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Pathology & Laboratory Medicine
Healthcare providers have a choice when it comes to tuberculosis testing—they can opt for the century-old tuberculin skin test (TST), which requires 2 visits and subjective judgment, or they can choose a simple, one-step, objective blood test.
“Unfortunately, nearly 54% of the assays are still done using the skin test, even though there are limitations and challenges of that test,” commented Hema Kapoor, MD, SM, D(ABMM), senior medical director of infectious disease and immunology and Global Diagnostics Network at Quest Diagnostics. “We are making progress, but we are not there yet.” Dr Kapoor spoke on a recent edition of Becker’s Healthcare Podcast.
Limitations of the skin test
There are several limitations to the TST, Dr Kapoor explained. The proteins in the test reagent react not only with proteins from Mycobacterium tuberculosis, the causative agent of TB, but also with the anti-TB bacillus Calmette–Guérin (BCG) vaccine, as well as with certain non-TB mycobacteria, which may lead to a false-positive result in vaccinated patients. In addition, administration of the skin test requires a significant level of skill to make sure the proteins are injected between the layers of the skin and that a raised wheal is produced. “If that doesn't happen, the person who is performing the test should repeat the test immediately,” Dr Kapoor said. “And I'm not sure how often that we see that actually happening.”
Finally, she pointed out, the TST requires 2 office visits—the first to administer the test, and the second to read the result. Not only does that put an extra burden on both the patient and healthcare providers, but that second visit must be between 48 and 72 hours after the first. “If you do not read the test in that window, then it can either give you false-negative or false-positive results.”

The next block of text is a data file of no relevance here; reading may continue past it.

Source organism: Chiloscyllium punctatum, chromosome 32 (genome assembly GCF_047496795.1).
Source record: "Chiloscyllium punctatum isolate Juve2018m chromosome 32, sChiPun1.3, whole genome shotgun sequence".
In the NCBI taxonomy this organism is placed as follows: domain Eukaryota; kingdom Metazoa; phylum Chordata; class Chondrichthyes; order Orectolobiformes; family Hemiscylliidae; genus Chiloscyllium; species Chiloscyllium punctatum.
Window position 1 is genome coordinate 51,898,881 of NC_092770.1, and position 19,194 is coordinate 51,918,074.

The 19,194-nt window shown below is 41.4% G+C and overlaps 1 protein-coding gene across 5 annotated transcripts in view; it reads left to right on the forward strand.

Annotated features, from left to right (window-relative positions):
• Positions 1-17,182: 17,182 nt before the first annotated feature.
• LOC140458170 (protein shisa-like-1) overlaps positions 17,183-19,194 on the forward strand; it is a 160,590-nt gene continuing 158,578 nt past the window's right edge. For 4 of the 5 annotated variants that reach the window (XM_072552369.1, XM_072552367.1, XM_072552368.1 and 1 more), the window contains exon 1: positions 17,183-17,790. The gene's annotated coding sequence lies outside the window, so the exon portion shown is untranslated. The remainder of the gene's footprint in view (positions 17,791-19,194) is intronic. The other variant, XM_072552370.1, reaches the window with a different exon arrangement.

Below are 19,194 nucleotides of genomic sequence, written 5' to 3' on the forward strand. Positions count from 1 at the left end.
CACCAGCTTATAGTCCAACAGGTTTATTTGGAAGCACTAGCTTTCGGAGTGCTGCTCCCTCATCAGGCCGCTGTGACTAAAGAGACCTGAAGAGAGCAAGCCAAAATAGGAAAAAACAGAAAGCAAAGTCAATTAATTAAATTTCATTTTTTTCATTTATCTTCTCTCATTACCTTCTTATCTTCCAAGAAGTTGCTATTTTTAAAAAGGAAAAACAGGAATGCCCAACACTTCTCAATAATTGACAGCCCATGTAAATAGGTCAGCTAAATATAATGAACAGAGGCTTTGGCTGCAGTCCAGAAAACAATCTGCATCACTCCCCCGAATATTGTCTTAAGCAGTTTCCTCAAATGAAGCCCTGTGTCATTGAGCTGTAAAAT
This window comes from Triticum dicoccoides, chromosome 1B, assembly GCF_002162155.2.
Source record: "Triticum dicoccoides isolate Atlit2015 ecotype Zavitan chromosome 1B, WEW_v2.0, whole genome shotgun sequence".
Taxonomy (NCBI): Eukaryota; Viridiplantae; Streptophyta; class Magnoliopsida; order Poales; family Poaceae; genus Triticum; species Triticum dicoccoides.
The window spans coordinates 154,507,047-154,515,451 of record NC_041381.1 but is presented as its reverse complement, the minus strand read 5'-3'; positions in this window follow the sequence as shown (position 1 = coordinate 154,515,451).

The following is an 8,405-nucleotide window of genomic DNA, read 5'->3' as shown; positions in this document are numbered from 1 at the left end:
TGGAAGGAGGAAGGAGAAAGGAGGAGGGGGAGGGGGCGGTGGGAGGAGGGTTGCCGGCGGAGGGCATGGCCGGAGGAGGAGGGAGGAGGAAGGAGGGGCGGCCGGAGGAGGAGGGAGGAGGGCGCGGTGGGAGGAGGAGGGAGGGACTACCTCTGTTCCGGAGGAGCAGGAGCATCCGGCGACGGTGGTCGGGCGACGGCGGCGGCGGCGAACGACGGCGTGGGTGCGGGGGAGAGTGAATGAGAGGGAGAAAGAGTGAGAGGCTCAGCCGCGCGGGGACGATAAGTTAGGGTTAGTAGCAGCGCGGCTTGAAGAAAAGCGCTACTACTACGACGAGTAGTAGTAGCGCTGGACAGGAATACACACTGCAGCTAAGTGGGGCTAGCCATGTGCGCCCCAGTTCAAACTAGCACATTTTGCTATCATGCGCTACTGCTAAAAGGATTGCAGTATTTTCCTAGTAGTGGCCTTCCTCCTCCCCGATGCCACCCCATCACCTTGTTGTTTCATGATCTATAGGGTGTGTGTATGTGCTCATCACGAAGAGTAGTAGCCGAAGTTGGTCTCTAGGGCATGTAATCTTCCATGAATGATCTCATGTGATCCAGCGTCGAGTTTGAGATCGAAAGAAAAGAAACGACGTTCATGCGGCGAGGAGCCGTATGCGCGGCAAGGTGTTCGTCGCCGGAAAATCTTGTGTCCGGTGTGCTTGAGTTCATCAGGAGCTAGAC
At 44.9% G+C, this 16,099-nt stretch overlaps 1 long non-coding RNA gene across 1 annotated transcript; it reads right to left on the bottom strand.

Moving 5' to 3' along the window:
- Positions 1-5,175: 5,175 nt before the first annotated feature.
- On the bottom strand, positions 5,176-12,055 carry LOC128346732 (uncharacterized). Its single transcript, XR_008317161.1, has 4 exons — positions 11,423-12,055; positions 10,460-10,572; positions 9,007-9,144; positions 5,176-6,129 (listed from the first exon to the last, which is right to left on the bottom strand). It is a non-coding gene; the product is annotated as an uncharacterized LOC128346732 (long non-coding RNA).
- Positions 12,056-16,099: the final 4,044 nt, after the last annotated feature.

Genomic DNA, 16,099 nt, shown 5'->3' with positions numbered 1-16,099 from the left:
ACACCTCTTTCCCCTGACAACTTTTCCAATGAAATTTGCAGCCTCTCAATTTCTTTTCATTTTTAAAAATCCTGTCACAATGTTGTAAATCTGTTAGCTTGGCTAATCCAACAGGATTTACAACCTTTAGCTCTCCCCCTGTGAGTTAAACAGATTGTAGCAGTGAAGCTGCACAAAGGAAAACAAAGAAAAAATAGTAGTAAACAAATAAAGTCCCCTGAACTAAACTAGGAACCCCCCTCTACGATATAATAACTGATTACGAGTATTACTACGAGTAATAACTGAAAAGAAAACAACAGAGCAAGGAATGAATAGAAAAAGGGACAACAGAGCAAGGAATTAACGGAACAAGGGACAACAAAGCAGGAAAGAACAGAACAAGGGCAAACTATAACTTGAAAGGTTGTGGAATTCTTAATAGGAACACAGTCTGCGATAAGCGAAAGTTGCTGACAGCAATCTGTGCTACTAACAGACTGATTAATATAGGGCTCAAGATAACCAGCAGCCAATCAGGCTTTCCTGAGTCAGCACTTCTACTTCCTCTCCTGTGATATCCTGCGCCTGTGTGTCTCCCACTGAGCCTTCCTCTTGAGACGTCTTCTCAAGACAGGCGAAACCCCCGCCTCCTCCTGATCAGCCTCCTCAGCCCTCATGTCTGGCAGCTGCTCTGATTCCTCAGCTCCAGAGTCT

TB blood tests offer significant advantages
The modern alternative to the TST is the interferon-gamma release assay (IGRA), which is run with a single blood sample, and requires only a single patient visit, which may occur in the healthcare provider’s office or at any one of the over 2000 Quest Patient Service Centers across the country.
The IGRA detects the release of interferon-gamma from white blood cells of a person who has been infected with TB, whether latent or symptomatic. Results are read objectively, unlike the TST.
- Quest offers two types of IGRA for TB:
The T-Spot®.TB offers 95.6% sensitivity and 97.1% specificity, and is approved for immunocompromised patients as well as the general population1
- The QuantiFERON®-TB Gold Plus (QFT-Plus) offers 94% sensitivity and 97.1% specificity, and delivers a more comprehensive evaluation of patients’ immune responses to TB2
Both tests have proscribed collection and transport requirements, which are simple and easily met by any clinical lab. Additionally, each patient sample is run with controls, to maintain a high degree of specificity and sensitivity.
“We encourage physicians, when they make the switch from the TST to the blood test, to be familiar with the principles of the technology, and we are there to help them out with their questions,” Dr Kapoor said.